How Many Iowans Does It Take to Hold a Caucus? In This Case, Two: One to Talk and One to Listen
updated 02/08/1988 AT 01:00 AM EST
•originally published 02/08/1988 AT 01:00 AM EST
In the Moores' rural precinct, caucus-going Democrats are a rare breed—just how rare the Moores discovered when they agreed to host the party's 1976 precinct caucus in their home. "I made cookies, coffee, and set sandwiches out, and then we just sat there waiting, looking out the window," says Harriett, a homemaker and mother of four. Adds Charles, a U.S. Department of Agriculture clerk: "We just sat here and nobody showed up."
Since then the shortage of Democrats has eased somewhat. When the 1984 caucus was held in the Cedar Valley school, the Moores were joined by no fewer than six other Democrats. Moore predicts that however many show up next week, the caucus will have its usual homespun informality. "Everybody knows everybody else," he explains, "so you talk about the weather, tell a few stories, and somebody might say, 'I'm kinda leaning toward this guy.' " After a blunt discussion of the issues and candidates, the group will elect delegates to represent their views at the county level. Thus the Moores' precinct will become a tiny element in this first, closely watched voter test of the would-be Presidents.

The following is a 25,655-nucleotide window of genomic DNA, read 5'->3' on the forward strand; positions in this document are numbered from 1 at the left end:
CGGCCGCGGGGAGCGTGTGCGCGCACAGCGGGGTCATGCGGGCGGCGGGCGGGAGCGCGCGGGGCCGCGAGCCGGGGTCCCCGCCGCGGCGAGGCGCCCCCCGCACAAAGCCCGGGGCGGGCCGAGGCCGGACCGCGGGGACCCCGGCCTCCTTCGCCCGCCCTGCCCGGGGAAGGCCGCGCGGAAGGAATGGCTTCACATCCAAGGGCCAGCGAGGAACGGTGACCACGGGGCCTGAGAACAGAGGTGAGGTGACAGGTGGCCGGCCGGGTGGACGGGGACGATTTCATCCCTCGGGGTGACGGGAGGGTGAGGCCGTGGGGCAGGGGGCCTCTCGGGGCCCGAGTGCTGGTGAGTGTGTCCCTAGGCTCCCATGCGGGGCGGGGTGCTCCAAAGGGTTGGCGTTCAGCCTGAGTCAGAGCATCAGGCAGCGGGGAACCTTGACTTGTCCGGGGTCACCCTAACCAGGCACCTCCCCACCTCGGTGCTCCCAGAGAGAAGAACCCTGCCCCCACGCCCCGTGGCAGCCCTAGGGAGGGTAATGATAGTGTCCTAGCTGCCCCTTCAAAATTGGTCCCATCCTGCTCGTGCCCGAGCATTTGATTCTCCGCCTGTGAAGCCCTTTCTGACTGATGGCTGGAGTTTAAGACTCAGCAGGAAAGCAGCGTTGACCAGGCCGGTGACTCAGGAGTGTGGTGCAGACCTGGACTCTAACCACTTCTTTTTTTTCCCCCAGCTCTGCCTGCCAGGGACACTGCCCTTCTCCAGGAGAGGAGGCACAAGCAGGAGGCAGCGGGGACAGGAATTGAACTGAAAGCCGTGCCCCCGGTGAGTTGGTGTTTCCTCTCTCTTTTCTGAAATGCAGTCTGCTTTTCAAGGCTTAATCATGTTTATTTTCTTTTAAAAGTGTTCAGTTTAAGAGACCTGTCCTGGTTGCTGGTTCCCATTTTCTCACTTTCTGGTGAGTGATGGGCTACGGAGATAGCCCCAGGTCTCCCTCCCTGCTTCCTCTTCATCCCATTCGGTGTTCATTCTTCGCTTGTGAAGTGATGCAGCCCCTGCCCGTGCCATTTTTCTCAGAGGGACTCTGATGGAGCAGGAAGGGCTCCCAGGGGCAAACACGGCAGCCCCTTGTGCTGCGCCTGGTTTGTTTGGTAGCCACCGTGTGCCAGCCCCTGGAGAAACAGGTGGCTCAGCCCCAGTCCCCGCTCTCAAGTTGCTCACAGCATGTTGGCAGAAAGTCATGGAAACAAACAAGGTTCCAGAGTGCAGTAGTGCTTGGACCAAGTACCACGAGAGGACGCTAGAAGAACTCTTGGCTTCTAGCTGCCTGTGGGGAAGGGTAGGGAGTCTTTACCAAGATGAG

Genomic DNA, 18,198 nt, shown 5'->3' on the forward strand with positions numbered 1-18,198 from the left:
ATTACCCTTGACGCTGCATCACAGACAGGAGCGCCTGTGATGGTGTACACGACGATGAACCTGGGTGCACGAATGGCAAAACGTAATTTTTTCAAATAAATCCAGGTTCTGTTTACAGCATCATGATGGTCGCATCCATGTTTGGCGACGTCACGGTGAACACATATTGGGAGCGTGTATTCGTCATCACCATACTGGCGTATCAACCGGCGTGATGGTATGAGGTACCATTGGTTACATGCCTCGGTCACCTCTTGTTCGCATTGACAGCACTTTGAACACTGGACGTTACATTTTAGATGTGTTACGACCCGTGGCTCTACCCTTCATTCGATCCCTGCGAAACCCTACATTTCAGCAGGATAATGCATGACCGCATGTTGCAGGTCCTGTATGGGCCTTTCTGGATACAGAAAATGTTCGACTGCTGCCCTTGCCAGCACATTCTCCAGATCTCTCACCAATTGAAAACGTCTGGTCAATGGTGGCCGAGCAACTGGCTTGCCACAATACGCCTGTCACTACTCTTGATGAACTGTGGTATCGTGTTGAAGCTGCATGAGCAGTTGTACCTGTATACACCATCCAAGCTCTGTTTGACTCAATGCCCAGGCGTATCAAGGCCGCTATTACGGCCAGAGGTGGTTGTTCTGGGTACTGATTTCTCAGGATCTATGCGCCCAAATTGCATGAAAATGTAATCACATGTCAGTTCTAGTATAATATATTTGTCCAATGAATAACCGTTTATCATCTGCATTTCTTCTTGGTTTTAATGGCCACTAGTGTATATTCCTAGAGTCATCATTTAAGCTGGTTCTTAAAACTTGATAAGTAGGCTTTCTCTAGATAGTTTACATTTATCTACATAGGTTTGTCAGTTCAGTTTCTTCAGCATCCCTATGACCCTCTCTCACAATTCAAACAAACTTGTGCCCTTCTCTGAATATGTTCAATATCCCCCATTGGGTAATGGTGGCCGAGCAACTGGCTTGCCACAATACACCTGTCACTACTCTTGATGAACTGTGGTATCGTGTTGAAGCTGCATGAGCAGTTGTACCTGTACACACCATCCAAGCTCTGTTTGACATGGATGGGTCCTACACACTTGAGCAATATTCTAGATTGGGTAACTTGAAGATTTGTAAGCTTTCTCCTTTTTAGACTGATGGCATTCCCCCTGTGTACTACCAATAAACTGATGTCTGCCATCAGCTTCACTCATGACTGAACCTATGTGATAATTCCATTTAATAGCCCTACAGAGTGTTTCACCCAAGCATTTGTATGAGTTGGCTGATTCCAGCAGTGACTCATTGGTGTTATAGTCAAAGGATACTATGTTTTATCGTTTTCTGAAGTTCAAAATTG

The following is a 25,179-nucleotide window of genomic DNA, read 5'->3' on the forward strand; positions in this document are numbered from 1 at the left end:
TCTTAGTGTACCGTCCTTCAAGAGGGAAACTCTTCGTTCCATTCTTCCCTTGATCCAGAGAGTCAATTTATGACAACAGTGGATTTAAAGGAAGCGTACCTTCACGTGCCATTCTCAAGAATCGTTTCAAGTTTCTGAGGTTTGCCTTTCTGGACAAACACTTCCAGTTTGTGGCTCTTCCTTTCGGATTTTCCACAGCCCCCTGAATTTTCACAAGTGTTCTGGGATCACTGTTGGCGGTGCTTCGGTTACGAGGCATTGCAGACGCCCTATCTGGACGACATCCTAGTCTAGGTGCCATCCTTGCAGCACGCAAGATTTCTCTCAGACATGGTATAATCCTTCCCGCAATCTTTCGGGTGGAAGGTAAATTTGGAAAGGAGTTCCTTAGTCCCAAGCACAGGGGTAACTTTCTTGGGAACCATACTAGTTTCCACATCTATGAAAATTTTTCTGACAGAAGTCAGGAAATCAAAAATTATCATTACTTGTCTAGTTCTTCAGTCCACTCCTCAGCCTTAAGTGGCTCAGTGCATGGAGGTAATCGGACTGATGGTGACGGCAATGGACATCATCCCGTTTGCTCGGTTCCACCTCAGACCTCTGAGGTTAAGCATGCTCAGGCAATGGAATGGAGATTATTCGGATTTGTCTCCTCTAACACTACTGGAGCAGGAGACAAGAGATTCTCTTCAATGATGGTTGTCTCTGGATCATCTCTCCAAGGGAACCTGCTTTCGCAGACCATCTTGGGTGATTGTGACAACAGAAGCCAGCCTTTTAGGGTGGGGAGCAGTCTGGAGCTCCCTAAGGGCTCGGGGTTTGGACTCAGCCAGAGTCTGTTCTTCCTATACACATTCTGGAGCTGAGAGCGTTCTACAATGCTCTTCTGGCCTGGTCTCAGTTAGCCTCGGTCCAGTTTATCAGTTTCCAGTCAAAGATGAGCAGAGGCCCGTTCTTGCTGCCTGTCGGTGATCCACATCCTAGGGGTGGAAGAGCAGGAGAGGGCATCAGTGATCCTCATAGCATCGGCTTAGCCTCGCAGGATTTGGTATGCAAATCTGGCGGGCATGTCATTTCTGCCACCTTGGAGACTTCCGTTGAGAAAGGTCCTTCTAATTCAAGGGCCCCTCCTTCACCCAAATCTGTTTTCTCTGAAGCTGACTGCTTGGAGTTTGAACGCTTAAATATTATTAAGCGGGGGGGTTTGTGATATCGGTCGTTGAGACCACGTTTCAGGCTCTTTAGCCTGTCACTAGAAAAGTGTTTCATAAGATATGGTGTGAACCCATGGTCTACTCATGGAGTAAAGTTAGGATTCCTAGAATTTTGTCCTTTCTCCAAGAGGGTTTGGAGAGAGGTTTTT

Right now the Moores are looking at a split ticket within the family. Charles is leaning toward "the gentleman from Missouri [Gephardt], because he understands the farm problem." His wife seems to favor Dukakis, even if "he's sort of big-cityish." So while the cornfields lie dormant under the snow, political grass roots are twitching in Iowa. "I think there should be differences," says Charles. "That's exactly what the caucus is for."